Children In The Kitchen
Cooking is an important life skill however research has shown that knowledge of food and how it is prepared is decreasing over time, which means fewer young people can cook.
Spending time with children in the kitchen cooking or baking can be a lot of fun (and messy!) however if you take the time it is also a great way to teach children some important skills.
Involving younger family/whānau members in the preparation of food has been linked to improvments in the nutritional qualtiy of thier dietary intake. Other research has shown that nearly all children and young people who are involved in growing vegetables at home or school, also eat them and also increase their consumption of vegetables and fruit in general.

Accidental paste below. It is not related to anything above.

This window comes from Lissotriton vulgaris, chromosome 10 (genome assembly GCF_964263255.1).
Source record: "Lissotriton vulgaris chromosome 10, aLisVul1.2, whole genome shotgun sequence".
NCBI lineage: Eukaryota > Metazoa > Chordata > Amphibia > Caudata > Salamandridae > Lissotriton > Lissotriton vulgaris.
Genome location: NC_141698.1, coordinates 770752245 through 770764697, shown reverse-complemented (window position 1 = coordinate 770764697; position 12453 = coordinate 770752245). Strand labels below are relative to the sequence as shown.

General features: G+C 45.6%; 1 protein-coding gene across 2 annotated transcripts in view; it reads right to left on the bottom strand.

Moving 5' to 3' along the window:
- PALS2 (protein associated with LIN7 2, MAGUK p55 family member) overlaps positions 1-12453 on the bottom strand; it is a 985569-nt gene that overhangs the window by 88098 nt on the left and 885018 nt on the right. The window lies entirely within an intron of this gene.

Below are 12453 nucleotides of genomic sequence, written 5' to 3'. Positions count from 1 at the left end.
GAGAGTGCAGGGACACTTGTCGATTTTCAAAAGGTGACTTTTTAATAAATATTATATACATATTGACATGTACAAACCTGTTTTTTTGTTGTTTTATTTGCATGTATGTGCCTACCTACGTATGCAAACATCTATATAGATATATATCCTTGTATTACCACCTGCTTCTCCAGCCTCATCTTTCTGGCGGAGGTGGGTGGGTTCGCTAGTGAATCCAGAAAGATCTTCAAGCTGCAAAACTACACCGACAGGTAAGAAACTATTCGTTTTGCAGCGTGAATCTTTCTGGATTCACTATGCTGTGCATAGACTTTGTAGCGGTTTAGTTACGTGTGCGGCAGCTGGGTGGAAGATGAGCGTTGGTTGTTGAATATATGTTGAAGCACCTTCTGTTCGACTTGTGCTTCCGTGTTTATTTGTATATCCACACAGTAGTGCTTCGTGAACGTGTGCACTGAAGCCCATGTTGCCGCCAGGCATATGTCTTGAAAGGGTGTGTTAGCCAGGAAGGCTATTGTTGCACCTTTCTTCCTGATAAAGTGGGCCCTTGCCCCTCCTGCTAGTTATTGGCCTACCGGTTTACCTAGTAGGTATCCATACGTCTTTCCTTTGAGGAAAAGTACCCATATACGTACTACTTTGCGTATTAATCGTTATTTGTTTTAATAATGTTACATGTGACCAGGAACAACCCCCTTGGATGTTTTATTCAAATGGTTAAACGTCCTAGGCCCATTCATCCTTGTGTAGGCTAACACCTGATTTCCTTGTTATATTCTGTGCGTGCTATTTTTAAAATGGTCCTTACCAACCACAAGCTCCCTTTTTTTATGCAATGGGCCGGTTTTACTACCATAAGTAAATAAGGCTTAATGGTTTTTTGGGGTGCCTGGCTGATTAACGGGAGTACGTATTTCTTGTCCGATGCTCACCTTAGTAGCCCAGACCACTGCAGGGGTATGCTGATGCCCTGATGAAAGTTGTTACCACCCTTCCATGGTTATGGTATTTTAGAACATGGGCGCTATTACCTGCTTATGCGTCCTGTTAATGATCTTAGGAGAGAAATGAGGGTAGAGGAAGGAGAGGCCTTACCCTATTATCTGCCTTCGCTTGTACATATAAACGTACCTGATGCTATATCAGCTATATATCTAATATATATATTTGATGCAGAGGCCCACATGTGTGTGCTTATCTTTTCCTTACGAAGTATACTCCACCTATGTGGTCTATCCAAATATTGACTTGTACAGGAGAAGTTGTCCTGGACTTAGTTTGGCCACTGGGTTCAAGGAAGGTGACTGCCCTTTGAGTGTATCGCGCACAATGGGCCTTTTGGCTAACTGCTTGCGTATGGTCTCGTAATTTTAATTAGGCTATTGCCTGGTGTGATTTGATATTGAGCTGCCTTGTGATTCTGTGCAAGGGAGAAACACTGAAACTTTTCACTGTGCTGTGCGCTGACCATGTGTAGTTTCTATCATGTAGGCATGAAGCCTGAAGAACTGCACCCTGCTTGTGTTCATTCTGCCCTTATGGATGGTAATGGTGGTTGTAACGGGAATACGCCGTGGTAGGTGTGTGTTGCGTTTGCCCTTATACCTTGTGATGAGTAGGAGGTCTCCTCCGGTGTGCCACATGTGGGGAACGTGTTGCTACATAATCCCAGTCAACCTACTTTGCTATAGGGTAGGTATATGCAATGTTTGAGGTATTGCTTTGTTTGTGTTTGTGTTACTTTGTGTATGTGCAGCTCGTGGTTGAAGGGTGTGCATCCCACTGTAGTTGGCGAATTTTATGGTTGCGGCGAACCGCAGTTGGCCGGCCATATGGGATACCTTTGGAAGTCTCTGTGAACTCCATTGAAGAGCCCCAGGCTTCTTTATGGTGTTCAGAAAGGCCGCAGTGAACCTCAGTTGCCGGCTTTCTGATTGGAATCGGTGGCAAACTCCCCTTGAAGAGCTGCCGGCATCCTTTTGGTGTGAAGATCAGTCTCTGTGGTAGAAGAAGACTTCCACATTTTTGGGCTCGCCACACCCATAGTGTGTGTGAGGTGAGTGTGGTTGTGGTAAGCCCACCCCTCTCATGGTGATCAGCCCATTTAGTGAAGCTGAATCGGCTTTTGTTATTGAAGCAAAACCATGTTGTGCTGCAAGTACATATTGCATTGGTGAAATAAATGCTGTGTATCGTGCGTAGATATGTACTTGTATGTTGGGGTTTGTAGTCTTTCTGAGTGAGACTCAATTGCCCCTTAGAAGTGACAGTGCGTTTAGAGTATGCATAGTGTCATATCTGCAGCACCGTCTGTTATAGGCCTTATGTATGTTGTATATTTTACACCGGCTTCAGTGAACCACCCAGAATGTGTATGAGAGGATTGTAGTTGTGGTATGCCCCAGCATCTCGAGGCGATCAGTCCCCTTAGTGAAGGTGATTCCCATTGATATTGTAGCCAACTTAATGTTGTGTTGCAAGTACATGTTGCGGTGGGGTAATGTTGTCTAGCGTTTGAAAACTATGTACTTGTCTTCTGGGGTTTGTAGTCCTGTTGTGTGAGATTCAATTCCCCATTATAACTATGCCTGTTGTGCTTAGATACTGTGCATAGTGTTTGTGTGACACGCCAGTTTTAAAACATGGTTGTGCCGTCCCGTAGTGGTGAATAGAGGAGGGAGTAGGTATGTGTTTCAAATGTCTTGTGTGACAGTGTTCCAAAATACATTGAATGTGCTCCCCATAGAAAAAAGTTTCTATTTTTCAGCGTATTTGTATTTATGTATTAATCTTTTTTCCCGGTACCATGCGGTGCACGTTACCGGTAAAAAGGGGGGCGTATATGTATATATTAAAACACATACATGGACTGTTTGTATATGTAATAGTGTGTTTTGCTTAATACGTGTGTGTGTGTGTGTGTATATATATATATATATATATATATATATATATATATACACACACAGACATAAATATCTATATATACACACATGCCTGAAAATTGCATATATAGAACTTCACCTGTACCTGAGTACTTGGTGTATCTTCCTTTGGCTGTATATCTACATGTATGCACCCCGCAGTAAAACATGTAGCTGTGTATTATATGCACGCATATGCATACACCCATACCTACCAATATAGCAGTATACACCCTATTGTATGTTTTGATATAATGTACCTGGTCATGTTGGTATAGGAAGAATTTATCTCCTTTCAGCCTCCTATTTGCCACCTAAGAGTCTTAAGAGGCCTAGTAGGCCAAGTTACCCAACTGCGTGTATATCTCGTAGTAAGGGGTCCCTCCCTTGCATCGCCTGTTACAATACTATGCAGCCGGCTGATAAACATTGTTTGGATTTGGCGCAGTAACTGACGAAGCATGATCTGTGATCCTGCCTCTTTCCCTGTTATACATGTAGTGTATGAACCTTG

Some ideas of how to involve your children in the kitchen:
- Learning correct hand washing and safe kitchen habits (ie wet cloths conduct heat)
- Setting the oven at the correct temperature
- Reading recipes
- Getting the right ingredients and equipment out
- Pushing buttons on food processors and blenders
- Scrubbing vegetables from the garden
- Opening cans with a can opener
- Cracking eggs into a bowl
- Wiping, washing, peeling, cutting, rolling, mashing and grating
- Using cookie cutters, rolling pins and scales
- Watching for bubbles on pancakes or pikelets
- Arranging toppings ie on pizza
- Washing the dishes!
By teaching children this skill they not only learn to cook but it can also help to develope language skills (learning different words), mathmatical skills (measure ingredients), chemistry skills (watching yeast and sugar bubble) and biology (discovering where food comes from).
Thank you for your feedback.
The Fuelled4life team.